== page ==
Clinton on the Trans-Pacific Partnership: Is she committed to a new trade paradigm?

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by Michael Sean Winters

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Sen. Bernie Sanders endorsed former Secretary of State Hillary Clinton yesterday, the specter of doing anything to enable Donald Trump to get the keys to the White House wearing down Sanders' resistance faster than any negotiations over the party platform. At their first joint campaign event, Clinton vowed to pursue several of the policies Sanders supported during their primary battle, and she specifically mentioned opposition to the Trans-Pacific Partnership (TPP).

We have that pledge on film, and unless Mrs. Clinton wishes to begin her presidency by giving the American people an additional reason to question her trustworthiness, she had better keep that pledge. But, then what? Trump opposes TPP too but he seems eager to fight a war of protectionism, his bellicosity being his only mode of expression. What is needed, and what Clinton could provide if she wishes to unite the Democratic Party and really transform the economy in ways even her husband did not, is to find a new paradigm for trade. And, she can start by looking at the conversation held recently at the AFL-CIO headquarters, where an all day conference called "Trading Up" was held. You can find video of the conference here.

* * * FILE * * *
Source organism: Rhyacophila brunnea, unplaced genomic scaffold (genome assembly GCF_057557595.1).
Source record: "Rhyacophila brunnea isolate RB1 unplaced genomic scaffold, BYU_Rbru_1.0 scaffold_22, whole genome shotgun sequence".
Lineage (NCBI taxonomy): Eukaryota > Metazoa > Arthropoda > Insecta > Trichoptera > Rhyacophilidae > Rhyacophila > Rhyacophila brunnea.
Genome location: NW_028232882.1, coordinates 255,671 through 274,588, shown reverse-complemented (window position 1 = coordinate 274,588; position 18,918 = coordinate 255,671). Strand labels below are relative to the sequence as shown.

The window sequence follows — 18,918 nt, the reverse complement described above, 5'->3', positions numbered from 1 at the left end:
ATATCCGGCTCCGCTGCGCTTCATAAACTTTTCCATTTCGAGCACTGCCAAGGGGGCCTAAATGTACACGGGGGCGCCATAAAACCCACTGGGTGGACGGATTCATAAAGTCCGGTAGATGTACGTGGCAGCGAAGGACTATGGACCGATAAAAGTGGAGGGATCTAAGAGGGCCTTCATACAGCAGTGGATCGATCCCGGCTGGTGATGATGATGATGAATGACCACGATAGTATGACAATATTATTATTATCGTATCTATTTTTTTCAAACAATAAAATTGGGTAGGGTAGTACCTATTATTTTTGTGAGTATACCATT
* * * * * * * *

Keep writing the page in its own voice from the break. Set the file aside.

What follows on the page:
In his opening speech, AFL-CIO president Richard Trumka, speaking just a few days after the Brexit vote, set the issue of trade in its proper political context:

The Brexit vote sent a message that was pretty loud and pretty clear -- that we have to make democratic societies work for working people. You can't let Wall Street and the city of London run everything and then expect voters to say well it's okay. We face this issue over and over and over again -- with austerity, with tax policy and yes, with trade deals. From Brussels to Washington, policymakers must understand that if we want to defend democracy from both the radical right and the out of touch elites, working people must help write the economic rules.

This is key. A democratic society cannot long ignore the desires of its people. It is the elites who do the ignoring who bring on the pitchforks. People who are moved to desperation do desperate things. Those of us who wish to change the way trade is conducted are not the radicals. Just as FDR was not the enemy of capitalism but the man who saved capitalism from its own excesses (and its own champions!), those like Trumka who warn against the ugly consequences of our current trade practices are the real defenders of economic freedom, no matter what the Koch Brothers and their allies say to the contrary.